Ex-MI6 chief outlines where Russian invasion reports are coming from
An unprecedented number of public statements from Western spies insisting that Russia may be about to launch an invasion of Ukraine are likely to be based more on what analysts thought Moscow was about to do, rather than evidence that it was about to do it, in an information campaign designed to counter the Kremlin’s own narratives, Britain’s former top spy has suggested.
In an interview with the NATO and weapons industry-funded lobby group The Atlantic Council on Wednesday, former British foreign intelligence service chief Sir John Sawers was asked whether he thought Western governments’ publication of declassified material was helpful for countering Russia, or if it might have been planted to diminish the credibility of the officials who ended up releasing it.
“I think, in general, what you point to is the fact that [Russian President Vladimir] Putin’s Russia has been rather skillful at shaping narratives, at using their arguments and at times their propaganda in order to shape opinion, partly in their own country, but even more so in the West,” Sawers replied.
“I think that what the US administration in particular has been quite adept at in this crisis has been, first of all, corralling the West, coordinating and orchestrating a common Western response,” he continued. “And second of all, not allowing Putin to have it all his own way on the airwaves.”
The former MI6 chief then went on to say that he thinks the Western intelligence briefings “are not gems from deeply sensitive agent reporting. What has been released, the idea that Putin might want to dislodge [Ukrainian President Volodymyr] Zelensky and replace him with a puppet government, or that he’s going to contrive a pretext for Russian intervention in the east of Ukraine, these are based on a growing understanding, an analysis of Putin, rather than deep, secret intelligence reports.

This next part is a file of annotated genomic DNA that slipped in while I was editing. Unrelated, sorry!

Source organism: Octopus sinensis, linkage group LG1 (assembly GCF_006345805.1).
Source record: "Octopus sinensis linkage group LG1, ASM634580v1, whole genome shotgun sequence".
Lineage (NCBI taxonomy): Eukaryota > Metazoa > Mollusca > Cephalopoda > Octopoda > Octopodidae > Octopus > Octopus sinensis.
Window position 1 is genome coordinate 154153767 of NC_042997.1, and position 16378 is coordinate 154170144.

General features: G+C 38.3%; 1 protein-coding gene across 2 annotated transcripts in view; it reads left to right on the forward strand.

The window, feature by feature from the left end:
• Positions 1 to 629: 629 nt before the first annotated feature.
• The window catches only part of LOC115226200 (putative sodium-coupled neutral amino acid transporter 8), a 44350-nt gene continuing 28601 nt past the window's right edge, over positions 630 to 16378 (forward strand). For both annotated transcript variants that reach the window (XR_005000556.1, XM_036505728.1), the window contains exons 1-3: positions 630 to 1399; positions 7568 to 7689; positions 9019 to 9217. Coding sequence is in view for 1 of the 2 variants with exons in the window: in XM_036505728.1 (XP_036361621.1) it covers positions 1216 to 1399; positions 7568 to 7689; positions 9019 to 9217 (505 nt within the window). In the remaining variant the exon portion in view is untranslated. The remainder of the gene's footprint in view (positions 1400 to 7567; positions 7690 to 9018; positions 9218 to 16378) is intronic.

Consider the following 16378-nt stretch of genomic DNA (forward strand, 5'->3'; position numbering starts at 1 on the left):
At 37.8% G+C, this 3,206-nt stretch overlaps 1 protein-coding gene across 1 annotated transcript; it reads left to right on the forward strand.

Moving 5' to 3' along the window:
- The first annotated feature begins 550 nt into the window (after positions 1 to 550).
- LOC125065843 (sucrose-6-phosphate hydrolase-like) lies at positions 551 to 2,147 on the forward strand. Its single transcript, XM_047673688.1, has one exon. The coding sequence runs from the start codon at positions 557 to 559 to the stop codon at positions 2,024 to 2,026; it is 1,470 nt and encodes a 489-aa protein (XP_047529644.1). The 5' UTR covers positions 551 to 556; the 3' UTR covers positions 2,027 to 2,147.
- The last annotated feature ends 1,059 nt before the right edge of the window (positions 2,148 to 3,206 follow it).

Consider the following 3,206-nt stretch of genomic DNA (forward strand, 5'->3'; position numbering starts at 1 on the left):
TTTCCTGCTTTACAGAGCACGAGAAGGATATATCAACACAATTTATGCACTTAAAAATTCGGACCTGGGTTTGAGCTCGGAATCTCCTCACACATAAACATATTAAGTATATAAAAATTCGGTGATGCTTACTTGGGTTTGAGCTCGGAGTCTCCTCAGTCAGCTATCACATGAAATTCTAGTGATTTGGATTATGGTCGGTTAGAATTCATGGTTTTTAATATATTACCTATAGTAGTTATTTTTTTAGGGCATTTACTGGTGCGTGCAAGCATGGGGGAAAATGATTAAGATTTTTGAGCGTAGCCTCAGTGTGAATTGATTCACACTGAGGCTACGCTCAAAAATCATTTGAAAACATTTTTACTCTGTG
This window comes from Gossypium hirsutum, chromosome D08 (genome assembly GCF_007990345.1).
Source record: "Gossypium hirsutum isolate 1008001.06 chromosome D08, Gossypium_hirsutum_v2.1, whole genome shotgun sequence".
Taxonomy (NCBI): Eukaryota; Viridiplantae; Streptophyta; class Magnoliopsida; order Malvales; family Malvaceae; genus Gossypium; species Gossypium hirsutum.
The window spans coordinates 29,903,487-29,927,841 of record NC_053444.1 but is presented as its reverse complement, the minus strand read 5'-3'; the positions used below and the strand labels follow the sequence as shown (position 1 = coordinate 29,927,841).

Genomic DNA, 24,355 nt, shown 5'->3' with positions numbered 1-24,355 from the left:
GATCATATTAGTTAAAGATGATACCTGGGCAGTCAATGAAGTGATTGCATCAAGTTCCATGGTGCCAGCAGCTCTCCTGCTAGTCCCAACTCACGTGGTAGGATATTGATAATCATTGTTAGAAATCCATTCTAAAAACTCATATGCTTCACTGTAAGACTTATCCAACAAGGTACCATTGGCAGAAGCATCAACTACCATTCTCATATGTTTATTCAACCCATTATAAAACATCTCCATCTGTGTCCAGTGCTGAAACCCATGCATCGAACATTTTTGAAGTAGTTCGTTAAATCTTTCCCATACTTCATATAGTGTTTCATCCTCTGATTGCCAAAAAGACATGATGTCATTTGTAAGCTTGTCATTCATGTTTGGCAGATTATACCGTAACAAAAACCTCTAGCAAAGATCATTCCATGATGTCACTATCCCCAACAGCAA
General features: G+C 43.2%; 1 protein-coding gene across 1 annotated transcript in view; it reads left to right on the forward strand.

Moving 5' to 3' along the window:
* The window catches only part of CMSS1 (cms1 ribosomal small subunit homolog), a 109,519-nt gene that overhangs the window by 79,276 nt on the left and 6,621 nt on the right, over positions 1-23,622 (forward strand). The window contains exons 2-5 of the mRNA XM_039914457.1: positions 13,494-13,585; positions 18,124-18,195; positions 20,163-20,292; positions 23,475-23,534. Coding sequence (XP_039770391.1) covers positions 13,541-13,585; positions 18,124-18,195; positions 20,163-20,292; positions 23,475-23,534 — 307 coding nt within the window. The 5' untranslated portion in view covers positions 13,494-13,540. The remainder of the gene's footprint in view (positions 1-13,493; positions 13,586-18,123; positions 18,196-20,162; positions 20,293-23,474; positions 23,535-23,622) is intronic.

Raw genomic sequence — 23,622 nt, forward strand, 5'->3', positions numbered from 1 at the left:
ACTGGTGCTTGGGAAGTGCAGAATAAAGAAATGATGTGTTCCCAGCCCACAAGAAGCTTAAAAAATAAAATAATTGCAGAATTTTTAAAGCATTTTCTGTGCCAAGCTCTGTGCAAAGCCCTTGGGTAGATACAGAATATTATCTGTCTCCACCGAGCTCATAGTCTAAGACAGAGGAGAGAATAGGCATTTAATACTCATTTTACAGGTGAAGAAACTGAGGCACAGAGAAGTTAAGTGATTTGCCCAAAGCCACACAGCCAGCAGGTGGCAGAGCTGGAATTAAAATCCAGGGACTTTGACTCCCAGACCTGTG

"And I think wrapping them up as intelligence and adding a few juicy names to the reporting just gives some good stories for the media, and helps push back against the narrative," he continued. "It’s a skillful use of information and analysis to turn the tables on Putin and his own ability to dominate the airwaves.”
Western leaders have been voicing fears of a possible Russian attack on Ukraine for months, and in recent days they have claimed that an invasion could take place at any moment, with some media outlets naming February 16 as the date. These reports have been fueled partly by selective American and British declassifications of intelligence alleging various Russian plans to stage coups in Ukraine or to stake “false flag” operations as a pretext for aggression.
However, Moscow has consistently denied that it ever planned to invade, and some have questioned both the accuracy of the Western reports and the wisdom of the strategy to periodically leak accusations with no evidence to prove them.
Earlier this month, when US State Department spokesperson Ned Price was asked for proof following an allegation that Russia had planned to stage a propaganda video as a pretext for invading Ukraine, he replied, “If you doubt the credibility of the US government, of the British government, of other governments, and want to find solace in the information the Russians are putting out, that is for you to do.”